Four years ago, no one wanted Omega Hollies to be a teacher. The recent Grand Valley State graduate ran around from small job to even smaller job. She filled orders at a local yarn shop one day and nannied a couple young children the next. In the time she had to herself, Hollies checked the web. She hoped every day there would be more than four positions open teaching high school sociology.
A high school never popped up on her server, but Ohio Northern University did.
“This [International Student Services Coordinator] job came up, and it seemed very exciting to me,” Hollies said. “And so I applied for it on a whim, thinking there was no way they’d ever call me because I didn’t really have experience. But they did call me.”
ONU’s Director of Multicultural Development, LaShonda Gurley, was one of the faculty who first interviewed Hollies. Gurley was quick to defend against Hollies’ self-doubt.
She possessed a working knowledge of student development and race and diversity education,” Gurley said. “I was confident that we had found a great candidate.”
Omega Hollies has now been the International Student Services Coordinator (ISSC) for four years. But her passion for students and their development has only grown stronger since she left behind her dream of being a high school teacher.
The ISSC is inherently responsible for helping international students adjust to America and advocating for them when necessary. But Hollies also advises the campus Japanese Student Organization (JSO), World Student Organization (WSO), and Interfaith Leaders Program to broaden her understanding of all student life.
Faculty and students alike have noticed these additional efforts.
Jaekyeong Choi, a third-year pharmacy student from South Korea, has worked closely with Hollies over her time at ONU. Choi appreciates all the work she has done for international students, even mentioning how Hollies’ home is open for students who need a place to stay over Thanksgiving break.
For me, Omega has always been the person that I go to when I need help or just want to talk,” Choi said. “She is always good at listening and giving advice. Although she is a faculty member at ONU, she is also an amazing friend.”
As her supervisor, Gurley especially admires what her past hire has accomplished. “Omega’s knowledge and passion to serve our students and campus community has enabled the Office of Multicultural Development to ascend to the next level,” she said. “We have began the efforts to bring diversity, inclusion, equity, and social justice to the forefront of discussions and initiatives on campus that will help shape the campus culture for years to come.”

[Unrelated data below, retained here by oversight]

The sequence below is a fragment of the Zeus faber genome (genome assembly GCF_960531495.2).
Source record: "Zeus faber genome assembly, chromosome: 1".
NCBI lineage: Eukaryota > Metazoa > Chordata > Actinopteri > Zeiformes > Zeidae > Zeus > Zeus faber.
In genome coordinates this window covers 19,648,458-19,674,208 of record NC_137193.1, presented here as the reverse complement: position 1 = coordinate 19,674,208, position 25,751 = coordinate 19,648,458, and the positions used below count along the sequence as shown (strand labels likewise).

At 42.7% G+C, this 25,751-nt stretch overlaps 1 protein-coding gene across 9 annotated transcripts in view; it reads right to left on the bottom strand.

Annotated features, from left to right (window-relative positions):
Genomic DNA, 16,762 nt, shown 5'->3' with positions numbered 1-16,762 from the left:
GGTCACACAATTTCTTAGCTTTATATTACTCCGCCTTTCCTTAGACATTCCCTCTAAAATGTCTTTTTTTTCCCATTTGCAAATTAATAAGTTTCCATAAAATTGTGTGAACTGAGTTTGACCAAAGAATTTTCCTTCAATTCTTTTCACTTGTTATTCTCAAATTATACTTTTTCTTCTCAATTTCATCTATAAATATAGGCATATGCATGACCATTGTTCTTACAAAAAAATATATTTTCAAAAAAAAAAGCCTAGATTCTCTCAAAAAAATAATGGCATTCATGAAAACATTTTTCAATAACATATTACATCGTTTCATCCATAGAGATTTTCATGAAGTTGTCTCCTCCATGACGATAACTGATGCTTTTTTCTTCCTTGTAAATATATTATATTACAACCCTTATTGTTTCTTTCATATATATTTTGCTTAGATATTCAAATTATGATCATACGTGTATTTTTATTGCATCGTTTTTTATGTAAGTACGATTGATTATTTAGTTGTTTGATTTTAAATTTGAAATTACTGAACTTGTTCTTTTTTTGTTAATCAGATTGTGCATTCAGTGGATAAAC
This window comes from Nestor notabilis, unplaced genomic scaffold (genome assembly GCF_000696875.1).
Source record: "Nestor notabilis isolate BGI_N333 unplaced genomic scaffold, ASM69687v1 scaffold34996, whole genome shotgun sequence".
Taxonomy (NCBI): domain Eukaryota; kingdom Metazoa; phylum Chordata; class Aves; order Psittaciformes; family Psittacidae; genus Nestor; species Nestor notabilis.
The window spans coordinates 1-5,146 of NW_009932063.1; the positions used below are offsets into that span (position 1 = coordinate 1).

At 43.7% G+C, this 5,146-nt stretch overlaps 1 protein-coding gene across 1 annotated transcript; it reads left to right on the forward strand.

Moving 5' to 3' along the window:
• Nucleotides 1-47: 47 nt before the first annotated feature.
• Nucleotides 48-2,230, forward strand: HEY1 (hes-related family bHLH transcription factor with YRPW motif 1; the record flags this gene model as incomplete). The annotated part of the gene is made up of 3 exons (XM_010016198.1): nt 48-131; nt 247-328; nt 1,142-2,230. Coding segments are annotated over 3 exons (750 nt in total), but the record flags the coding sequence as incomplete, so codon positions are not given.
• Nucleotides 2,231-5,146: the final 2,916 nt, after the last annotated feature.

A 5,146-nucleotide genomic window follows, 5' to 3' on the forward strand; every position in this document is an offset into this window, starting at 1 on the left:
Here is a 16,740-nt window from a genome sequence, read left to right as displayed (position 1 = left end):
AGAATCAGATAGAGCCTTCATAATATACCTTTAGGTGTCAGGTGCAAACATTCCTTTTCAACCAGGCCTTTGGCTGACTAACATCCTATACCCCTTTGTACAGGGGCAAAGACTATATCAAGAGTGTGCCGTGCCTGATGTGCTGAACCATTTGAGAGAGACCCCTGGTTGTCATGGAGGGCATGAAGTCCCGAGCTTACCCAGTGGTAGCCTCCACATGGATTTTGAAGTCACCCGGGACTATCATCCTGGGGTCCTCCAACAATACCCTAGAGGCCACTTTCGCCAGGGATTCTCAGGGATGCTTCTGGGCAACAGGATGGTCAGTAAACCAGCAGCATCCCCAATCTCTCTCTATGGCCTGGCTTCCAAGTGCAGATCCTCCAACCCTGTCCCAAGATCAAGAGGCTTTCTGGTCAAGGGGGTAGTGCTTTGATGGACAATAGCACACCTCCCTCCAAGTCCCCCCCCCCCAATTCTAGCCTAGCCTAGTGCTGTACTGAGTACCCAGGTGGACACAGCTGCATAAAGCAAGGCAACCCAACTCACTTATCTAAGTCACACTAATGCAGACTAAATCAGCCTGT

Hollies has gone the extra distance to relate to students here. She has dedicated time and energy seemingly unmatched by many other faculty and surely unrequired by her general position.
Hollies has obviously found her calling in university administration.
And now she is leaving.
As of October 23, Hollies will move to New York to become the Assistant Director for the Center of Inclusion, Diversity, Equity, and Social Change at Ithaca College. Her boxes will be full of household items, but one item she won’t be packing away is the same dedication to students and their development, which secured her job at ONU four years ago. The difference between the dubious recent graduate she was then and seasoned faculty member she is today, however, is confidence.
“I do feel qualified for it,” she asserted when asked about the new position. “Part of the reason I feel qualified for this job is because it is more of an institutional equity sort of position. So I’ll be looking at how programs and access to different things are or aren’t inclusive, which is of course a big thing that I’m super passionate about.”
Gurley, Choi, and more students and faculty will miss Hollies and her efforts to include and empathize with students. The soon-to-be New Yorker does not seem to be without her own sadness but is focused less on the past and more on the future.
“You sort of have to be thinking more strategically about what you want to do when you’re 50 years-old,” Hollies concluded. “I eventually want to be what’s called a Chief Diversity Officer. CDOs are often implementing policies at the university level or institutional level that are supposed to incite change for campuses.”
A CDO’s office looks a lot different than the classroom of a high school sociology teacher. Save the regular items like trash, sticky notes, and a dry-erase board, they probably look like two separate worlds.
But if anyone has confidence Hollies can make it there, it’s the faculty who hired her and now herself.